Now we may resent (or even doubt) a God who permits suffering, but consider this: a universe in which God intervened and prevented anything “harmful” from happening, would be a puppeteer’s world where every action and every event was pre-determined and nothing “real” ever happened…and where we never had to grow up into spiritual maturity. In such a universe, we could neither truly love one another…nor could we genuinely love God. This God-ordained freedom to love or to hurt, as far as Christians are concerned not only includes human beings…but superhuman beings…which leads me to my next point in this discussion of God and evil, and that is...the Invasion (see Mere Christianity, Book II, ch. 2).

There is a version of Christianity that’s popular today which Lewis calls “Christianity and Water.” It’s Christianity without all that difficult stuff about sin, the devil and hell. It’s the kind of Christianity that 'over-accentuates the positive' and says (with apologies to Ray Stevens) “Everything is beautiful in its own way.”  Although I love the lyrics of that song....the title is, strictly speaking, not true. Everything is not beautiful! The holocaust was not beautiful. Poverty and disease is not beautiful. Child abuse is not beautiful. Graft and gov’t corruption are not beautiful. Betrayal and dishonesty are not beautiful…and the denial of evil is not beautiful either…it is tragic. 

One of the most obvious facts about the Bible is its recognition of evil. It takes evil seriously…but it does not fear the triumph of evil. The Bible does not picture evil as a power that is equal to but opposite of the good. How could it? Evil is a second rate power. It gets all of its raw material from what is good. There is nothing that is evil for evil’s sake. Evil is always spoiled goodness. Take the scandal in the city of Bell here in Los Angeles county. The city leaders there have conspired to cheat their citizens out of hundreds of thousands of dollars…why? To enrich themselves…to accumulate money, pleasure, power, and security. But as Lewis points out, money, pleasure, power, and security are not bad things. They are actually good things. Money and power can be used for tremendous good. Pleasure is something our bodies and spirits were designed for. To want safety and security for our families is reasonable and good. The badness of what happened in the city of Bell is that govt’ leaders were pursuing these basically good things in a corrupt way, in a way that did not benefit anyone but themselves and actually hurt their citizens.

Pausing in the midst of his own ministry in which he was confronting evil, Jesus said something extraordinary, “I watched Satan fall from heaven like a flash of lightening. See, I have given you authority…over all the power of the enemy” (Luke 10: 17-20). There is a 2000 year old Christian tradition that Satan is a fallen angel…a superhuman spirit that has gone wrong, and it is based in part on this passage; and on the fact that evil is a parasite, that evil is always spoiled goodness. That should give us pause…because we know from history and our own experience, that every talent we possess, all the powers of our mind and will and body, and all our creativity and cleverness can be used for good…or in the service of evil. It should come as no surprise then, that there might be spiritual beings, superhuman spirits that have gone wrong too; that we live in a corner of the universe engaged in civil war and that we are, to use Lewis’ phrase, “Enemy-occupied territory" -- a phrase that was particularly meaningful to Lewis' British listeners as they endured the nightly air raid sirens, and Nazi buzz bombs.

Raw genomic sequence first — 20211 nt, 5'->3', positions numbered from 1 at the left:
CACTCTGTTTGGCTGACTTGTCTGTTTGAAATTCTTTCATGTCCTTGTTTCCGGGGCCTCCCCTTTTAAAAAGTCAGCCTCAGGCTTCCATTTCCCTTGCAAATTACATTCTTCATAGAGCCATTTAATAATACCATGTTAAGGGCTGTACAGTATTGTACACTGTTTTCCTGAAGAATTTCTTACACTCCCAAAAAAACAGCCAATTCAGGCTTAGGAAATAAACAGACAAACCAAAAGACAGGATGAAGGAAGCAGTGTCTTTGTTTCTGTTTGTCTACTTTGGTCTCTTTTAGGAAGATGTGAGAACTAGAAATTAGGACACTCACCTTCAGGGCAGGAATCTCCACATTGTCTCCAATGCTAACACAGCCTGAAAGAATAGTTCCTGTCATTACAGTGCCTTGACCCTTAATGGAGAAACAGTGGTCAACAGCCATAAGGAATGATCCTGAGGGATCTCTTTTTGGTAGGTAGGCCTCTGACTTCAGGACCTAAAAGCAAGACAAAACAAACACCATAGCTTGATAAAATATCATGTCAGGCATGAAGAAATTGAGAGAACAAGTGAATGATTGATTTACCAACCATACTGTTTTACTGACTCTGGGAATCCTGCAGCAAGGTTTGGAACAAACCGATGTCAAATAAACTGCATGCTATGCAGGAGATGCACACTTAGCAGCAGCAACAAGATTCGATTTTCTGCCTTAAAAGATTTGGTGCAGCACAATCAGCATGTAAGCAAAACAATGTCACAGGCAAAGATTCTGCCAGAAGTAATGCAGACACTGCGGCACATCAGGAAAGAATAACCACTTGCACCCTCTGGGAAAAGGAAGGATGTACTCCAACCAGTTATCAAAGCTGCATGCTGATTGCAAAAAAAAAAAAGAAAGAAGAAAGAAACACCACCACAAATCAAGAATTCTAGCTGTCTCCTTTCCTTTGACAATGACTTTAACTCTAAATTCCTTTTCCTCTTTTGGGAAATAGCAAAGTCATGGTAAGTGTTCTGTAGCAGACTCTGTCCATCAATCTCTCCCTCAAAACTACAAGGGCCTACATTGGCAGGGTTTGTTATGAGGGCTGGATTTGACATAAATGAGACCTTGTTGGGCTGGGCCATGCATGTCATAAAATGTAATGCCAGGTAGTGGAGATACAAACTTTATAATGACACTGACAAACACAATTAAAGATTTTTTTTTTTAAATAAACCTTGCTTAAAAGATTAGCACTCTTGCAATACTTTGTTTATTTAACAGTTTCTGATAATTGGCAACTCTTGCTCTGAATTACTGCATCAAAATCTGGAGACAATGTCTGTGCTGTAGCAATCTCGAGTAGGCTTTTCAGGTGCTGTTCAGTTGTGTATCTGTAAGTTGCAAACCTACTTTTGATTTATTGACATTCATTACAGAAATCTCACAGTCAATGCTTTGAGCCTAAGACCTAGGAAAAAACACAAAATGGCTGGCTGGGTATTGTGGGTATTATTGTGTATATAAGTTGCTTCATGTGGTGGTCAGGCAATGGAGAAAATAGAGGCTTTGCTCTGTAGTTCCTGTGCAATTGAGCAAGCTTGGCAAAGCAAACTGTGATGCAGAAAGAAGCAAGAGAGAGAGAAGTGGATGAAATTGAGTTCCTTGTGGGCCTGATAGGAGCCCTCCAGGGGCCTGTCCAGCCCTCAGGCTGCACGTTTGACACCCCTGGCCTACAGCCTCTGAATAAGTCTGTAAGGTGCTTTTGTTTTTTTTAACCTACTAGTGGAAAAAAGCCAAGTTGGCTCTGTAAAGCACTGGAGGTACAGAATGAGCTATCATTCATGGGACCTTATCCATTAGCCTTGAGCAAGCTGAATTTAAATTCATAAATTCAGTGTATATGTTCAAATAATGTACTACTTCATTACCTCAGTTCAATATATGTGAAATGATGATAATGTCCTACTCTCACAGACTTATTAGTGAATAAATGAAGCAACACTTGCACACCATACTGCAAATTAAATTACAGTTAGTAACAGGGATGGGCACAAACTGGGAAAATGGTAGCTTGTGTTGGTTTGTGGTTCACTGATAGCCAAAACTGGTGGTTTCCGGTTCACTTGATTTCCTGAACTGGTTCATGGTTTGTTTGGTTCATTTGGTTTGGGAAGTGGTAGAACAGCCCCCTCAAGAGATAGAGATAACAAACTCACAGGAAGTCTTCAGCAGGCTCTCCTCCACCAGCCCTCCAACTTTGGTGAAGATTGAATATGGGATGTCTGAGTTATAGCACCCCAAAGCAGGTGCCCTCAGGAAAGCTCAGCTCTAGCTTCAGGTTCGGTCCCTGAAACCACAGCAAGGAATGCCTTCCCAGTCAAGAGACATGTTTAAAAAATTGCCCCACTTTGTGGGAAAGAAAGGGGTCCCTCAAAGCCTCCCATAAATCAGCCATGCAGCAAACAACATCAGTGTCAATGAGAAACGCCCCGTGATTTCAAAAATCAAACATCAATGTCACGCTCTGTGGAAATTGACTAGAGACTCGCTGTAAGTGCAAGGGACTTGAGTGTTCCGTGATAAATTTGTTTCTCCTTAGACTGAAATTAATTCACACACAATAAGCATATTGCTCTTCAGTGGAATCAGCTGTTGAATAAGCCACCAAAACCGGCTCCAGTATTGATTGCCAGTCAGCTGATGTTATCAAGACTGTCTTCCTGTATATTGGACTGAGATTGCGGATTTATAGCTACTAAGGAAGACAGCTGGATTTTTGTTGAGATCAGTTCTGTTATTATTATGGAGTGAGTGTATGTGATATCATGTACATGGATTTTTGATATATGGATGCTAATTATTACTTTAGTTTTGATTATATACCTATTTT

There is a personal power of evil in this world…and (in Lewis’ words) Christianity is the story of how the rightful king has landed (in disguise) and is calling us to join him in a divine conspiracy to sabotage the enemy’s stronghold. Has it ever occurred to you that there may be a reason why civilizations rise and fall, why terrific energy is expended and tremendous institutions are built…and advances made in art, architecture, language, science, philosophy…but then sooner or later they all come crashing down? Has it ever occurred to you that this world has been running on the wrong fuel (as Lewis would say) that we’ve become disconnected from the One who made us?  John says, that “The Son of God was revealed for this purpose, to destroy the works of the devil” (1 John 3:8); and if Jesus’ purpose is to break Satan’s hold on this world, should we be shocked that we encounter resistance as his followers? Has it ever occurred to you that the reason you find it so difficult to rise up in the morning to go to church or to read the Bible may be more than simple fatigue, laziness, or doubt; that there is Someone who doesn’t want you here; who doesn’t want you to know the King; or to be faithful to your family, or to open up your mouth about Jesus with your co-worker, or to get involved with people in need?  It would be hopeless…if it were not for what Lewis called, The Shocking Alternative (Mere Christianity, Book II, ch. 3)....

Late in the evening on September 19, 1931, Lewis was having a conversation with J.R.R Tolkien and Hugo Dyson about the Christian faith. He uses the analogy of a chess game, and says in his biography that this was the night in which God checkmated him (Surprised by Joy, ch. IV). Three days later, Lewis was riding on a motorcycle with his brother Warren to the Whipsnade Zoo: “When we set out I did not believe that Jesus Christ is the Son of God, and when we reached the zoo I did.” Four truths that he and his friends discussed were important in his conversion…

First, the gift of conscience…the voice that calls out to us from childhood to do right and flee from what is evil, the Moral Law that is consistently seen in different times and cultures (see Mere Christianity, Book I, Romans 2: 12-16, and my recent blog, A Clue to the Meaning of the Universe).